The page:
Yes, bravery and difficulty are what I want to talk about here, and “success” too. I see when other writers and authors shrink from public view. Being in the public view is not safe. It’s almost counterintuitive , to put all your shit on blast, and appear perfectly comfortable discussing this with total strangers. For me, that’s all performative. You’re on a stage, enacting your public persona. There may be pieces of that public persona that approximate your true self (whatever that is), but it sure gets difficult over time to be in that performative space.

I am going to say, that for WOC, for Filipinx Americans in public, literary spaces, it takes a toll, all of this white supremacist, all of this patriarchal crap to which we are called upon to respond. All of this, how to make people care about this work, when we know that in life outside of literature, they will never give a fuck about people like us, much less, what we have to say when we are speaking on our own behalf.

It becomes even more exhausting when you are called to “battle” against, to answer to folks in your own communities, who disapprove of your work and its execution, and in life outside of literature, they’d just as soon avoid people like you.

So I am here, exhausted by this work, and the stupid lines drawn across our so-called POC and APIA communities, where we end up being on the side of wrong, for not staying inside socially acceptable lines, as per the Filipinos who chide me for my anti-colonial and anti-patriarchal anger.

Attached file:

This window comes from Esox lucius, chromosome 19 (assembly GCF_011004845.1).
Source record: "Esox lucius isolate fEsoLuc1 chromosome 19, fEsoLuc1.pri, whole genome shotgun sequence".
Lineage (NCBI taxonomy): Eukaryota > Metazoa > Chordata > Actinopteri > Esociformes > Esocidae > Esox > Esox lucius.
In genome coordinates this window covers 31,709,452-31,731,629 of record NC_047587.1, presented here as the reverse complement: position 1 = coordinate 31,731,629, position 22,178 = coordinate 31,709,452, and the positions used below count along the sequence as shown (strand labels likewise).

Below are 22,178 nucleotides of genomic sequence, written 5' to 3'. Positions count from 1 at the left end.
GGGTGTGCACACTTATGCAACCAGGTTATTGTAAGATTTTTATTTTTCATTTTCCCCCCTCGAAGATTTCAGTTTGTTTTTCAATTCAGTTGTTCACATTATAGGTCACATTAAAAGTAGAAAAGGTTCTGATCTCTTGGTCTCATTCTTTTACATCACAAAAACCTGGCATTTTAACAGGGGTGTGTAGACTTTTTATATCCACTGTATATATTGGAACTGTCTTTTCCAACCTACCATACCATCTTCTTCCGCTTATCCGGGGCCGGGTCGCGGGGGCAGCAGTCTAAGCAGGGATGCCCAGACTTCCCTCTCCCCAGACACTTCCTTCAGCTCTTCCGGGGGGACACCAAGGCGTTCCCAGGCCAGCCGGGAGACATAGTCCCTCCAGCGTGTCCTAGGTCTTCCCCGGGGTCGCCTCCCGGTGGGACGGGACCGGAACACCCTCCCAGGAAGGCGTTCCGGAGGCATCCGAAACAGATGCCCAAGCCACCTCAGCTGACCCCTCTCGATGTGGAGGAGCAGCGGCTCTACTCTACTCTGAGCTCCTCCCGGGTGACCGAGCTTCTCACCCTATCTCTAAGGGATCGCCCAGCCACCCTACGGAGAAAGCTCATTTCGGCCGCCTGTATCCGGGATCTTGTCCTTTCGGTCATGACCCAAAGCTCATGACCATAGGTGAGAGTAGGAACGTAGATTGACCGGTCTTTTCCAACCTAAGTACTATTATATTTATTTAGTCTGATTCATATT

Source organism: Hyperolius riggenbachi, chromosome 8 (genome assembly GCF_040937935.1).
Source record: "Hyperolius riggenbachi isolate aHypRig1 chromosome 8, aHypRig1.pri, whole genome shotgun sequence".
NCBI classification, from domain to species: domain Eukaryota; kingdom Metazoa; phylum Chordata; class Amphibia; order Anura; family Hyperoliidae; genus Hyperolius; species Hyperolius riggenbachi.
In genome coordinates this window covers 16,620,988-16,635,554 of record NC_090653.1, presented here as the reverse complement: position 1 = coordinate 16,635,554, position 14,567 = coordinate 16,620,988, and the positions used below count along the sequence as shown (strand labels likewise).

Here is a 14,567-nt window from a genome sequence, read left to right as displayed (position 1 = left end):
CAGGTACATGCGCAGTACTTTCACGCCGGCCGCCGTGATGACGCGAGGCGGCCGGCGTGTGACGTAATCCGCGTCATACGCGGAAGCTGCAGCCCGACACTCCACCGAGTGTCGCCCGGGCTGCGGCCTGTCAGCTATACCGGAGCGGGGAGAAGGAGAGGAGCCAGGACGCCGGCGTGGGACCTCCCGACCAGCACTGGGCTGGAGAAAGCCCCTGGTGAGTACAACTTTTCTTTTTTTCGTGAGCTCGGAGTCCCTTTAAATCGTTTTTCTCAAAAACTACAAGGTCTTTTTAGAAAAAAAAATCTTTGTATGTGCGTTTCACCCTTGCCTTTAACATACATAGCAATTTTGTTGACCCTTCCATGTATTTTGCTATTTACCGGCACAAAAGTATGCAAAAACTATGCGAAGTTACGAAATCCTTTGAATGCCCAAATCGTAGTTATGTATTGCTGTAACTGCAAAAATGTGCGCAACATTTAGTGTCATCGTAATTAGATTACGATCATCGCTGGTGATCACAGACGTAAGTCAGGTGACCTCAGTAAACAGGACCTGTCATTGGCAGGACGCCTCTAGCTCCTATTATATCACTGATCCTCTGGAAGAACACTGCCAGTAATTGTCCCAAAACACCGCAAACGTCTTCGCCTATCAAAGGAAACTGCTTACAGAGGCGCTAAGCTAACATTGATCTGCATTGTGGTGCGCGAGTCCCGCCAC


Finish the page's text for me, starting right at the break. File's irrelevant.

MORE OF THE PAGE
While for a while I felt like I could open my personal me to the poetry, which the readers I was trying to reach seem to respond well to, I am now here, after I read, “The Day,” having had strangers in public spaces open up to me to tell me about their grieving, which is beautiful and difficult to do in crowded rooms of people I don’t know. I have also had strangers tell me to my face that I could have done more to keep my father alive. Who the fuck are you, telling me this to my face like you know me and my family. Fuck you and your armchair judgment. Why do you think you can do this. And this too, is the beauty and difficulty of poetry.

Perhaps these are ways of telling that the poetry is effective, and perhaps you will tell me I must weigh the “good” and the “bad.” That it evens out in the end, that it is a good problem to have, people in public talking about your work, talking to you about your work, responding to your work because they took the time to listen to you. I am inclined to agree, but I also know it’s wearing me down.